Cyberbullying – Digital Literacy & Citizenship
 

Category: Cyberbullying

New Lessons

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NEW lessons can be found via the top toolbar under DIGITAL CITIZENSHIP BY GRADE. You’ll find a number of activities grouped by categories to include in your classroom experiences. These offer the opportunity to integrate into your curriculum throughout the year. More will be coming.

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The winner of May’s contest focused on “Cyberbullying” is Francine Giacomazza’s class at Inman. Their informative display were captured in Comic book poster format as well as audio.

 

Cyberbullying – May

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cyberbully_edWhen we first started this launch, our theme was ‘Relationships and Communication’. We stated,

“Relationships are built on our understandings of values and beliefs (family, community, cultural community, school). These values impact our behaviours and actions.”

This rings true again for this month’s theme. Cyberbullying is more complex than bullying as internet or any wifi allows a significant amplification of that message. No, it cannot be erased and the old adage of “sticks and stones” do not apply. Watch this video to learn what the RCMP describes as cyberbullying.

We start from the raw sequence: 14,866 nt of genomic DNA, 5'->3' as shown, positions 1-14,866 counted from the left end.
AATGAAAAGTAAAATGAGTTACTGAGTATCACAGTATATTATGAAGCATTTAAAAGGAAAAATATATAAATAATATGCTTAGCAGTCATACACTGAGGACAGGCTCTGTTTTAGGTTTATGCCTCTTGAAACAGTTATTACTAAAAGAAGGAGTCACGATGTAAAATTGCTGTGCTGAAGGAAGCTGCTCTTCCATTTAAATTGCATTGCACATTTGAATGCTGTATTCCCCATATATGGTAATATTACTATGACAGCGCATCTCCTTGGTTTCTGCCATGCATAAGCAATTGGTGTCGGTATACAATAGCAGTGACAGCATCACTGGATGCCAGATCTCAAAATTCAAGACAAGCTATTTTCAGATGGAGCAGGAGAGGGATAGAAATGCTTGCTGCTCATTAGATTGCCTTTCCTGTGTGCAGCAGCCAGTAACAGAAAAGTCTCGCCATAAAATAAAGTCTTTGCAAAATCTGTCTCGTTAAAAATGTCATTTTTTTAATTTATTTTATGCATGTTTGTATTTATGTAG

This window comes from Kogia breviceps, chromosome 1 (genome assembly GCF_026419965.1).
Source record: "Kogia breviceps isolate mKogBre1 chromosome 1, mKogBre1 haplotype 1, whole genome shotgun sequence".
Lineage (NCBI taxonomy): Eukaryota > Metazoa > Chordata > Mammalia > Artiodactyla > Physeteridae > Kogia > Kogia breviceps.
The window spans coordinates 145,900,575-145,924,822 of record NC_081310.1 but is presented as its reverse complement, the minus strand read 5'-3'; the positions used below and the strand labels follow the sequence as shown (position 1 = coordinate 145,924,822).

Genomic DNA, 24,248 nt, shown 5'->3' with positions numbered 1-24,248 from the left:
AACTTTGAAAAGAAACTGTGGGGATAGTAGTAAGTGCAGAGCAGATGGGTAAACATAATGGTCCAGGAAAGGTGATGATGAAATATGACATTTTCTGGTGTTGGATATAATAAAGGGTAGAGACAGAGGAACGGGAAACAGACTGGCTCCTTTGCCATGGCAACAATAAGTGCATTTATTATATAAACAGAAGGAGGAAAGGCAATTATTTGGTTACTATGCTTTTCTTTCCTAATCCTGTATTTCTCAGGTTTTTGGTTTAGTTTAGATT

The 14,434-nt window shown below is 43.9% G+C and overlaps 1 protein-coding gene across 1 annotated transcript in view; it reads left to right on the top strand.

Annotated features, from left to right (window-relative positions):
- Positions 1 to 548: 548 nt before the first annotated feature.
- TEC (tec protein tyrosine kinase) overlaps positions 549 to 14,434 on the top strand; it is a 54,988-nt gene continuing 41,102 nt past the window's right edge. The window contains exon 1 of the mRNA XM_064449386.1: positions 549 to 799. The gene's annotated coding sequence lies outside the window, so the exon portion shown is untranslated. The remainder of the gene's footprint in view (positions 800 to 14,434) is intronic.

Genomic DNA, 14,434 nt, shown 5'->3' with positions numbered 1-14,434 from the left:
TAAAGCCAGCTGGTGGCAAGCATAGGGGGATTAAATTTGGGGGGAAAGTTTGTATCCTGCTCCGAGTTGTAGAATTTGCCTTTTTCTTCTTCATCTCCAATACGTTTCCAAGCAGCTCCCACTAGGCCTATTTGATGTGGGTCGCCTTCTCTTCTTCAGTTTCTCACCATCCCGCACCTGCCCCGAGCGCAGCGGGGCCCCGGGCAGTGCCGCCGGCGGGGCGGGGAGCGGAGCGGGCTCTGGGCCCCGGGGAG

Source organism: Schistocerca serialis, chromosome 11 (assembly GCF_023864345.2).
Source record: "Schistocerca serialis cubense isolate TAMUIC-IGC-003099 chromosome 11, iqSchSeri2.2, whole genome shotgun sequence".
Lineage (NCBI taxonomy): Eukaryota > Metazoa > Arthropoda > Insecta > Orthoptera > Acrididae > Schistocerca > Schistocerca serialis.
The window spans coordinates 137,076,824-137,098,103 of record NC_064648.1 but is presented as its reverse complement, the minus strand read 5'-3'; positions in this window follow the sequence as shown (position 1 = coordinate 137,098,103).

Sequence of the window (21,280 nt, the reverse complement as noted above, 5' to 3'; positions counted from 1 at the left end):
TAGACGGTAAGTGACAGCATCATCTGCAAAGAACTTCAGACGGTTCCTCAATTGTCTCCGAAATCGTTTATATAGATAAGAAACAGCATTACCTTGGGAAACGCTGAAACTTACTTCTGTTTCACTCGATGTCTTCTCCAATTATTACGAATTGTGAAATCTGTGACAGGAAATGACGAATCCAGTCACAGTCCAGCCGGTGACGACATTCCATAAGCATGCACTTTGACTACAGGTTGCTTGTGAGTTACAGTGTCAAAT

Here’s a Cyber Smart Kids Quiz that you can take as a class: https://www.esafety.gov.au/kids-quiz/

Now how does this connect with the person you want to be? Do you have a plan if cyberbullying occurs?


FOR PARENTS:

While there are many sites that students use and this list can change very quickly, what is important to keep in mind is the way in which sites are able to bring together a networked community. How do we help our children negotiate through, analyze and evaluate the content so theySocMedia1 make informed decisions? For example, consider Youtube, Twitter, Facebook, WhatsApp. They can be great communities where you learn many things, share your creativity and comment on others’ work. They can also be places where negative comments run rampant. Consider this article, Children Ignore Age Limits by Opening Social Media Accounts. While this is a UK article, it is fairly common to hear in our schools, young students saying they have a personal Facebook or other social media account.

Ask your child where their digital conversations reside or that of their friends. A great conversation starter.

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